The typical example of a socio-technical system heavily influenced by its user (prosumer!) is Flickr. Maybe not too many people know that in the beginning Flickr was a Web-based game, called Game Neverending (GNE). Best summary of early Flickr history I found is in this interview.
The original interface of GNE (see below) was heavily based on Instant Messagging. You could drag game objects into an IM conversation and it would send to all the other members of the chat an image of the object.
THAT was the key feature! The creators of GNE thought “what if instead of game objects, you could drag and drop other digital objects into these conversations, like Word documents, or PDFs? Or maybe photos?”
So the first version of Flickr was just a stripped-down Game Neverending interface, with photos instead of game objects.
I think this is the perfect example of user-driven design. “I created a web game site –> users use it for sharing objects –> then I create a site for sharing photos.”
A screenshot of Game Neverending (from GNE Museum)
And there was also a Social network explorer!
Interesting blog post by Cameron Marlow, research scientist at Facebook over at overstated.net: Maintained Relationships on Facebook.
They start from a simple question: is Facebook increasing the size of people’s personal networks?
They looked at the communications of a random sample of users over the course of 30 days and defined networks in 4 different ways:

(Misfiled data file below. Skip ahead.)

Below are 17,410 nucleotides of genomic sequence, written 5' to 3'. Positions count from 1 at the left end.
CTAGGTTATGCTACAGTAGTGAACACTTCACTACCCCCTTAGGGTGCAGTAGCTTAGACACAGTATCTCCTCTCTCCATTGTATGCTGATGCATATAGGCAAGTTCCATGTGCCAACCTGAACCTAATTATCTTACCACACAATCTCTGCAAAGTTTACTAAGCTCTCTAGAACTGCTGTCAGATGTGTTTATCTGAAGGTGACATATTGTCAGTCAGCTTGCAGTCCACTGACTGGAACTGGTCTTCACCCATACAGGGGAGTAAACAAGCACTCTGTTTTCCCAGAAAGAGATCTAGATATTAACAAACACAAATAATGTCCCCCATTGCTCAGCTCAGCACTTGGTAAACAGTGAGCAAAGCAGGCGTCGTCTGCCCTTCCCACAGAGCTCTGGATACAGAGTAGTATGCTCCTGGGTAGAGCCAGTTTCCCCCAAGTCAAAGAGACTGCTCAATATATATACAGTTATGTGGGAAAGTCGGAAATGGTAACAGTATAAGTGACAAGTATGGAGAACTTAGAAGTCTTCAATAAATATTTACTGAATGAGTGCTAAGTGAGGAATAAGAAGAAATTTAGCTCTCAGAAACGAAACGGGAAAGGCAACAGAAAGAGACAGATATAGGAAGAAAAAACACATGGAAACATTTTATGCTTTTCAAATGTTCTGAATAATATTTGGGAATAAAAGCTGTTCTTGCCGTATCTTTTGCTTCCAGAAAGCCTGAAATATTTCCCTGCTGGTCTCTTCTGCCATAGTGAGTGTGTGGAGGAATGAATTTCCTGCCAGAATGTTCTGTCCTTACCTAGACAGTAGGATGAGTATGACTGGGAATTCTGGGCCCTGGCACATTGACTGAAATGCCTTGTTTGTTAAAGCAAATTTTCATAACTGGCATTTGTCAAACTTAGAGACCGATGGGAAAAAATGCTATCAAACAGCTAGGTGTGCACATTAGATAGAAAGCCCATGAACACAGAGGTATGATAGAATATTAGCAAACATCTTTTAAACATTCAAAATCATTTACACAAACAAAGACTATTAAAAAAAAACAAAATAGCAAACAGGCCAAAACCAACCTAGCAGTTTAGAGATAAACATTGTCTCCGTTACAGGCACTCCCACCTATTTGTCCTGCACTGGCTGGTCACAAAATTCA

- All Friends: the largest representation of a person’s network is the set of all people they have verified as friends. In research papers this number ranges between 300 and 3000. In facebook on average every users has 120 friends.
- Reciprocal Communication: as a measure of a sort of core network, we counted the number of people with whom a person had had reciprocal communications, or an active exchange of information between two parties. In research papers, this numbers ranges from 3 as individuals with whom I can discuss important matters (for Americans) to 10 or 20 as ongoing contacts at a university.
- One-way Communication: the total set of people with whom a person has communicated.
- Maintained Relationships: the set of people for whom a user had clicked on a News Feed story or visited their profile more than twice. This is a sort of over-the-shoulder relationship, I’m “following” (this is the relationship type) the target user without she necessarily knowing it. This is a new type of relationship (not really available says 50 years ago), similar to reading the flow of thoughts of someone via a blog or just looking at the pictures uploaded on Flickr.
An interesting observation: “as a function of the people a Facebook user actively communicate with, you are passively engaging with between 2 and 2.5 times more people in their network”.
And another one: The stark contrast between reciprocal and passive networks shows the effect of technologies such as News Feed. If these people were required to talk on the phone to each other, we might see something like the reciprocal network, where everyone is connected to a small number of individuals. Moving to an environment where everyone is passively engaged with each other, some event, such as a new baby or engagement can propagate very quickly through this highly connected network.